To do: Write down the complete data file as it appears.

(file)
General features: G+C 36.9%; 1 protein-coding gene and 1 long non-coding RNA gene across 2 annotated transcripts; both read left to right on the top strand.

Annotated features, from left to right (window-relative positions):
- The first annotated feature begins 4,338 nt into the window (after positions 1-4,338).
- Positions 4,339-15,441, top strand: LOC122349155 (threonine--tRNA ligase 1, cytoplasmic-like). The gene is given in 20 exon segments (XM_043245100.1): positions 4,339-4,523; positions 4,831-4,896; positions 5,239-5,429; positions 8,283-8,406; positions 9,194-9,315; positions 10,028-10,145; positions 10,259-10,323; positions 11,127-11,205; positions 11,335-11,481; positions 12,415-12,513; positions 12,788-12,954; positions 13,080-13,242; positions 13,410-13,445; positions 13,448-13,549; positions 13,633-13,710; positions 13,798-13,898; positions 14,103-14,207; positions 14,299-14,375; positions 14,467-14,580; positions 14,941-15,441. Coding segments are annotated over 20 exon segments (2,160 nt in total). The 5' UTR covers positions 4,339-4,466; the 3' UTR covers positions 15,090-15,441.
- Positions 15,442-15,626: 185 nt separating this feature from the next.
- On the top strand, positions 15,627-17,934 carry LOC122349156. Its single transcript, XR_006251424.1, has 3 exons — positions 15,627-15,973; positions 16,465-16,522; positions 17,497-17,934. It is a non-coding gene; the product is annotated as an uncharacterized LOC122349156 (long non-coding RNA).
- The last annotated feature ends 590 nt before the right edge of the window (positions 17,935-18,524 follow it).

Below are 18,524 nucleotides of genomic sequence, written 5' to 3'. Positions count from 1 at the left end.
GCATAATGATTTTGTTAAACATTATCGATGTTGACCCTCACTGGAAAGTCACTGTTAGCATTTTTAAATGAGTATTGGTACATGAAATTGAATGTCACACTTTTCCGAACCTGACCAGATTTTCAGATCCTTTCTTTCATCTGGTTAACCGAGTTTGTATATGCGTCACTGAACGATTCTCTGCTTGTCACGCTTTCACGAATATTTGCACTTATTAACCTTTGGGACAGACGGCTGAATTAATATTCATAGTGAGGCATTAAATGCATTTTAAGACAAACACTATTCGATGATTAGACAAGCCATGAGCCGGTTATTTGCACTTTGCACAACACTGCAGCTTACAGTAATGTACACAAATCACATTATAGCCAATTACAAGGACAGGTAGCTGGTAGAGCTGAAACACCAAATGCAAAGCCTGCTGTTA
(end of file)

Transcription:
General features: G+C 36.9%; 1 protein-coding gene and 1 long non-coding RNA gene across 2 annotated transcripts; both read left to right on the top strand.

Annotated features, from left to right (window-relative positions):
- The first annotated feature begins 4,338 nt into the window (after positions 1-4,338).
- Positions 4,339-15,441, top strand: LOC122349155 (threonine--tRNA ligase 1, cytoplasmic-like). The gene is given in 20 exon segments (XM_043245100.1): positions 4,339-4,523; positions 4,831-4,896; positions 5,239-5,429; positions 8,283-8,406; positions 9,194-9,315; positions 10,028-10,145; positions 10,259-10,323; positions 11,127-11,205; positions 11,335-11,481; positions 12,415-12,513; positions 12,788-12,954; positions 13,080-13,242; positions 13,410-13,445; positions 13,448-13,549; positions 13,633-13,710; positions 13,798-13,898; positions 14,103-14,207; positions 14,299-14,375; positions 14,467-14,580; positions 14,941-15,441. Coding segments are annotated over 20 exon segments (2,160 nt in total). The 5' UTR covers positions 4,339-4,466; the 3' UTR covers positions 15,090-15,441.
- Positions 15,442-15,626: 185 nt separating this feature from the next.
- On the top strand, positions 15,627-17,934 carry LOC122349156. Its single transcript, XR_006251424.1, has 3 exons — positions 15,627-15,973; positions 16,465-16,522; positions 17,497-17,934. It is a non-coding gene; the product is annotated as an uncharacterized LOC122349156 (long non-coding RNA).
- The last annotated feature ends 590 nt before the right edge of the window (positions 17,935-18,524 follow it).

Below are 18,524 nucleotides of genomic sequence, written 5' to 3'. Positions count from 1 at the left end.
GCATAATGATTTTGTTAAACATTATCGATGTTGACCCTCACTGGAAAGTCACTGTTAGCATTTTTAAATGAGTATTGGTACATGAAATTGAATGTCACACTTTTCCGAACCTGACCAGATTTTCAGATCCTTTCTTTCATCTGGTTAACCGAGTTTGTATATGCGTCACTGAACGATTCTCTGCTTGTCACGCTTTCACGAATATTTGCACTTATTAACCTTTGGGACAGACGGCTGAATTAATATTCATAGTGAGGCATTAAATGCATTTTAAGACAAACACTATTCGATGATTAGACAAGCCATGAGCCGGTTATTTGCACTTTGCACAACACTGCAGCTTACAGTAATGTACACAAATCACATTATAGCCAATTACAAGGACAGGTAGCTGGTAGAGCTGAAACACCAAATGCAAAGCCTGCTGTTA